Is your intel on ergonomics accurate? New discoveries in ergonomic science may have made your old ideas on office ergonomics obsolete.
If you’re reading this, you’re probably not a professional ergonomics consultant – you can rest easy, as you’re not really supposed to keep up with all the latest in the field. (That’s a job for Cubicles.com’s space planning team.)
According to Ankrum Associates, the new developments mainly constitute a relaxing of the old rules – and an increased emphasis on range of movement versus correct posture. Here’s a rundown of the new thinking in ergonomics:
Monitor distance – the old wisdom was that a monitor should be 18-24 inches away. Actually, longer distances relax the eyes – so the ideal distance is actually further than two feet away. Keep the monitor far from your eyes, but close enough to read the text.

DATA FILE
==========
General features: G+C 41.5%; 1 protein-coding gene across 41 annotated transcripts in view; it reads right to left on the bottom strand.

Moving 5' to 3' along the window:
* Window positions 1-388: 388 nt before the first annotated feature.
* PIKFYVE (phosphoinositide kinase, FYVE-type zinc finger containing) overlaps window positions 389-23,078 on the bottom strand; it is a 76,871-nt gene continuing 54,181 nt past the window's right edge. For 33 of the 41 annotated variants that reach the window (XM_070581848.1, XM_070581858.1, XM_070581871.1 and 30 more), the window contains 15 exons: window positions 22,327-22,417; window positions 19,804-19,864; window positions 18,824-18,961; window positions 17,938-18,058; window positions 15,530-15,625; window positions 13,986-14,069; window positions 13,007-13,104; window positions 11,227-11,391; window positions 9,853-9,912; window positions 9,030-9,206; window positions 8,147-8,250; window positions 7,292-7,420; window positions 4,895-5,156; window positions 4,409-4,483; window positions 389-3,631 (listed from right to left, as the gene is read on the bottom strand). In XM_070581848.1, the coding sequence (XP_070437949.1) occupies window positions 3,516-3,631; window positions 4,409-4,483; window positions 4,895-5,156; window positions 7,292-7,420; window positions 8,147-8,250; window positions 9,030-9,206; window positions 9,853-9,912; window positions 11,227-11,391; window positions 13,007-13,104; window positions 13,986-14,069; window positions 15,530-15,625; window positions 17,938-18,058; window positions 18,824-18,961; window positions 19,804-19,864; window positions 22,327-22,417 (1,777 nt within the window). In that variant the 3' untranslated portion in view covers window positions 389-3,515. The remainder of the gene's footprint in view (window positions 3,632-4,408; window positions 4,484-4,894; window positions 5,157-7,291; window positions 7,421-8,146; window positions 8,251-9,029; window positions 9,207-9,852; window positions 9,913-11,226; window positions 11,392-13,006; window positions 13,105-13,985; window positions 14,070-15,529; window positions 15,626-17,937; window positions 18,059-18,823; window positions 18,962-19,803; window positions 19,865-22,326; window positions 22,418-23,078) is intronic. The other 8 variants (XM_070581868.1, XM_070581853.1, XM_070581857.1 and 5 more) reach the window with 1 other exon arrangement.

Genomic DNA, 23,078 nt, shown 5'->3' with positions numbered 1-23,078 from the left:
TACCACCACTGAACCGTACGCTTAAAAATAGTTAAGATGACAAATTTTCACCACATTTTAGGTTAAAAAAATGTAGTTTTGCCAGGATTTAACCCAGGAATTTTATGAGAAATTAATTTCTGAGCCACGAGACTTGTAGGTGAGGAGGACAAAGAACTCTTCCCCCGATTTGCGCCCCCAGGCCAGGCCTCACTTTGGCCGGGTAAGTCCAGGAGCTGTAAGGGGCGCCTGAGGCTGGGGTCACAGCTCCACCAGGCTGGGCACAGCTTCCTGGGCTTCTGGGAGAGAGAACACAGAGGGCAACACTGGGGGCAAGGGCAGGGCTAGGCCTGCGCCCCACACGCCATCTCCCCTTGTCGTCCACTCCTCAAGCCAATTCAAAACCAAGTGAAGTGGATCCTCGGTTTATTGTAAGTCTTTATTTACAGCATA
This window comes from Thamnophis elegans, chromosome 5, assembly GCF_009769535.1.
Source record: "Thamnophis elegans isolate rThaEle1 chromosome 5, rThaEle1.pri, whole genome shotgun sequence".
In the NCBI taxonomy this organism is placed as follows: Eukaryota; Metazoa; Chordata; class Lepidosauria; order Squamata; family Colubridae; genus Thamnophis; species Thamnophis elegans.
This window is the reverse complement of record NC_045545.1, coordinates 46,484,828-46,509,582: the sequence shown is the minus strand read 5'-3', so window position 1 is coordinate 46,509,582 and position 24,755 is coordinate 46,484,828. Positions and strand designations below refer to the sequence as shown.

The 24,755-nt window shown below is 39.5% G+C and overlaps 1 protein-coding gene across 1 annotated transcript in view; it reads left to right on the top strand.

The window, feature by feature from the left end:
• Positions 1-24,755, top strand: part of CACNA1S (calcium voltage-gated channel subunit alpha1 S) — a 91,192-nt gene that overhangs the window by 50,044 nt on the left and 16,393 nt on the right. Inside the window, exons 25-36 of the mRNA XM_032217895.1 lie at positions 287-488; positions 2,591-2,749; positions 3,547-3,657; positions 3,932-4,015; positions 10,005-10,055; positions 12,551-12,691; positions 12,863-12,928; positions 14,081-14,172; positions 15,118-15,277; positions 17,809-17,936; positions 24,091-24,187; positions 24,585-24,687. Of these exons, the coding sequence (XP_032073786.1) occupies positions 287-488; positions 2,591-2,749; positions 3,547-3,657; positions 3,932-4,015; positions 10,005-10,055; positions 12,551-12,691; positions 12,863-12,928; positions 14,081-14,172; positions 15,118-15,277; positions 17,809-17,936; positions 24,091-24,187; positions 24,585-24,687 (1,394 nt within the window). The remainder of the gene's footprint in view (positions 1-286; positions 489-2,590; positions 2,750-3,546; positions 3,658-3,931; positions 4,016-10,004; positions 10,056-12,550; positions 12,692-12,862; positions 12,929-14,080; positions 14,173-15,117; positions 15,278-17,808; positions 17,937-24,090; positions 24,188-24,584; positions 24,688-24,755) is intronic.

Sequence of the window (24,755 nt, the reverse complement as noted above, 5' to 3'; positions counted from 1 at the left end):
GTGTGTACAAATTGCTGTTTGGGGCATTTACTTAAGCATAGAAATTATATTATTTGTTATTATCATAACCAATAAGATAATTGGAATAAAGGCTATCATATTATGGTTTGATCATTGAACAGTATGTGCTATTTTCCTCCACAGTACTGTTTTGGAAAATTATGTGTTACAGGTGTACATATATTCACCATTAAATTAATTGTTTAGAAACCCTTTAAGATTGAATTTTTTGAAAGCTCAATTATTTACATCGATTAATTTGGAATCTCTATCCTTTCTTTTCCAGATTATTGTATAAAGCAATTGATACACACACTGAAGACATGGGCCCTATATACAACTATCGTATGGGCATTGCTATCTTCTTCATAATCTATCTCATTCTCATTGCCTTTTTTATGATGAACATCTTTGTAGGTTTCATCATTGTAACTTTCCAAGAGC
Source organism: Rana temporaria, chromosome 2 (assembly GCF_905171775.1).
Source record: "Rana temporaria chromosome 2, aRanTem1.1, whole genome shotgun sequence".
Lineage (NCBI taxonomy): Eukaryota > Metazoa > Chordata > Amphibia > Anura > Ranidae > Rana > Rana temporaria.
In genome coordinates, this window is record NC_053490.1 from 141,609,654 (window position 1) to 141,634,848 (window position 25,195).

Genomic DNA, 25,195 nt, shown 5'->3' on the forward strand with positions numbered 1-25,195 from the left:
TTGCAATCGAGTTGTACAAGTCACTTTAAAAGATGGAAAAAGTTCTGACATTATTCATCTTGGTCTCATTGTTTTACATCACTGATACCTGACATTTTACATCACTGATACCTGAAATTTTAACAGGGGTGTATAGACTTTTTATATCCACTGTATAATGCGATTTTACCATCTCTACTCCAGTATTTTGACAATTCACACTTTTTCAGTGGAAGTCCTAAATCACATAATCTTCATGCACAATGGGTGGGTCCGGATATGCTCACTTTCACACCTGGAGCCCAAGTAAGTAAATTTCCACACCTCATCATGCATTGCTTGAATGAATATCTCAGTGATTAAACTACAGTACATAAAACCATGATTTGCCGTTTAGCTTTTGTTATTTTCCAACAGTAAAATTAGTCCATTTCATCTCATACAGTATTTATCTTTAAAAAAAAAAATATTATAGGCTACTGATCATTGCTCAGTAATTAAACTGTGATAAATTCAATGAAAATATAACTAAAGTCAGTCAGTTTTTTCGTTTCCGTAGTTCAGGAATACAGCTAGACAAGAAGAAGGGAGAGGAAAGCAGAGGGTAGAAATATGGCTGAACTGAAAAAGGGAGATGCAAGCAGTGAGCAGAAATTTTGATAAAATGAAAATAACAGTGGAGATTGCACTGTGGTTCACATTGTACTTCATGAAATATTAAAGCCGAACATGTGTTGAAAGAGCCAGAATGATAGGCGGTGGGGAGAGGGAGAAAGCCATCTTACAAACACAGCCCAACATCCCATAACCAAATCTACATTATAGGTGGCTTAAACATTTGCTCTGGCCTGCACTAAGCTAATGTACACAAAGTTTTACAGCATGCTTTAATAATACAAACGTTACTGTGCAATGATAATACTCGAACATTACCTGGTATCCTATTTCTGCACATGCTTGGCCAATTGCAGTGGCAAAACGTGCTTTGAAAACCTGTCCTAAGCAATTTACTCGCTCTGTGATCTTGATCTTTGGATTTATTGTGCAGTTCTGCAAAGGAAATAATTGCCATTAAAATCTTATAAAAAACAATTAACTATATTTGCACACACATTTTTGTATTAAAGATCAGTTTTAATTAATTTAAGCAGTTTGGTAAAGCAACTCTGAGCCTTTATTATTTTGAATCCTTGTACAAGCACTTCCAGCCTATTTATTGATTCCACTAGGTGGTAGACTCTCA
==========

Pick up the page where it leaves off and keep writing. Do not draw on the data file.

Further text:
Chair placement - people used to believe that the chair’s height should allow the feet to reach the floor, assuming the legs are bent at a 90-degree angle. While this angle isn’t necessarily uncomfortable or harmful, the legs shouldn’t be expected to be nailed down in that single position all the time. The chair should simply be expected to be low enough for the feet to rest on the floor, period.
Posture - formerly, ergonomics books recommended an upright posture, hips perfectly perpendicular to the legs. Now, a wider hip angle seems to be more in line with natural ergonomics – optimally, the hips should be angled at 130 degrees. This aligns the vertebrae to ease the pressure on the intervertebral discs.
Sitting at a recline is also better than sitting upright, as this position eases the strain on your lower back muscles and lightens the load on your spine.
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